By IRWIN BLOCK
Victoriaville, Que. – The final concerts at the Festival de Musique Actuelle de Victoriaville were a mix of the new and not-so-new in this showcase of experimental and improvised music.
The last of 20 shows in this small but charming town began with Montreal-based violinist Sarah Newfeld playing mesmerizing tone poems with her partner in life, the acrobatic and virtuosic saxophonist Colin Stetson.
As Neufeld laid out repeated phrases on her electrified violin, occasionally keeping time with her shoes, Stetson roamed creatively and at length with his exceptional circular breathing ability on tenor and bass saxophones and the rarely played contrabass clarinet. The contrasting tone and textures of these combinations and the duo’s obvious complicity bodes well for future collaborations.
British saxophonist Evan Parker led his marquee Electro-Acoustic Septet that combined acoustic players Peter Evans (trumpet), Okkyung Lee (cello) and Ned Rothenberg (clarinets) with the electronic explorations and variations of Ikue Mori, Sam Pluta and George Lewis, who occasionally played trombone.
In the 50-minute opening piece, the group began with clicking, chirping, animal cries that resembled the sounds of a wildlife-rich rain forest, slowly building to something big and orchestral. It was an incredible display of individual improvised creation and partnership. The virtuosic playing of cellist Lee, who attacks the music with fire and passion and bursts with ideas, injected drama into what was an incredible concert.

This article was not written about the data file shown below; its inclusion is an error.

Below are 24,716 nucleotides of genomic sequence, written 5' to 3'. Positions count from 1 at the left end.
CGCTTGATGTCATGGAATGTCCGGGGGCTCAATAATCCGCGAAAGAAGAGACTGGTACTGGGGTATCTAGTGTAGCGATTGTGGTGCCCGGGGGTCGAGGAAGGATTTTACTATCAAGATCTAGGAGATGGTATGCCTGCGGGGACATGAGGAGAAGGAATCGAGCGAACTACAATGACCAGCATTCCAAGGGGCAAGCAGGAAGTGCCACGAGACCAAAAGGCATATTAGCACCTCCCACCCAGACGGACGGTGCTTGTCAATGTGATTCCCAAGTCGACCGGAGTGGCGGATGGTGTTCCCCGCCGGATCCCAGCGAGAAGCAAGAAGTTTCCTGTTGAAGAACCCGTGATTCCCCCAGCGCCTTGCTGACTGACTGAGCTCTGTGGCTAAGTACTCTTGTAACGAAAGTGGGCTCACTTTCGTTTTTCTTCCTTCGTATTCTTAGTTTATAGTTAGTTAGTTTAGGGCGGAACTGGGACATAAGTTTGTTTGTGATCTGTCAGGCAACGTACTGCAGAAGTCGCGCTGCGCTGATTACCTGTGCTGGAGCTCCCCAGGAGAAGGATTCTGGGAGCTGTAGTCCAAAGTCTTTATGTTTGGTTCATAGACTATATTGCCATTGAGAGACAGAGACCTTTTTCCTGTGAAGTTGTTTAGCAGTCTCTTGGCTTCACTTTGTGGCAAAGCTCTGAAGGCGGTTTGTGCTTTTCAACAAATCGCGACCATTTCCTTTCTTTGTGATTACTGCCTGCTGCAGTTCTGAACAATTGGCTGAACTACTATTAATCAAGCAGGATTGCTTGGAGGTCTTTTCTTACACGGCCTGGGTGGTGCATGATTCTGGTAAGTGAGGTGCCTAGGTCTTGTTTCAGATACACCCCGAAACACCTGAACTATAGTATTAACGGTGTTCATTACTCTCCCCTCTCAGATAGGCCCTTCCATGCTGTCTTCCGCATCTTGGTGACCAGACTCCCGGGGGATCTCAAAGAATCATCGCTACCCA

Norwegian singer Maja Ratkje was impressive as she combined expressive vocal contortions and chants with computer effects from a busy table of electronic devices. The purity of her voice, amplified with echoes and modified by distortions, made for an exciting hour.
The Gravity Band and its recreation of material from guitarist Fred Frith’s pop-style 1980 dance album of the same name was the not-so-new presentation that constituted another highlight. Frith’s 11-member band included ace guitarist Ava Mendoza, one of his former students, and prominent Bay Area musicians such as percussionist/teacher William Winant and clarinetist Aaron Novik. The material ranged from Celtic and Russian folkloric melodies to much-loved Dancing in the Streets – a joyful romp. These threads were woven together into a passionate avant package under Frith’s leadership, a tribute to his role in taking the music into uncharted territory with a sense of humour and history.
With 4,800 tickets sold to 20 concerts, and an estimated 10,000 who visited free outdoor sound installations, festival artistic director Michel Levasseur declared “mission accomplished, we fulfilled all our goals.” As for next year, he had no idea what shape it would take, promising only that it would not become a “heavy-metal festival” in a bid to boost ticket revenue at a time of declining support from governments.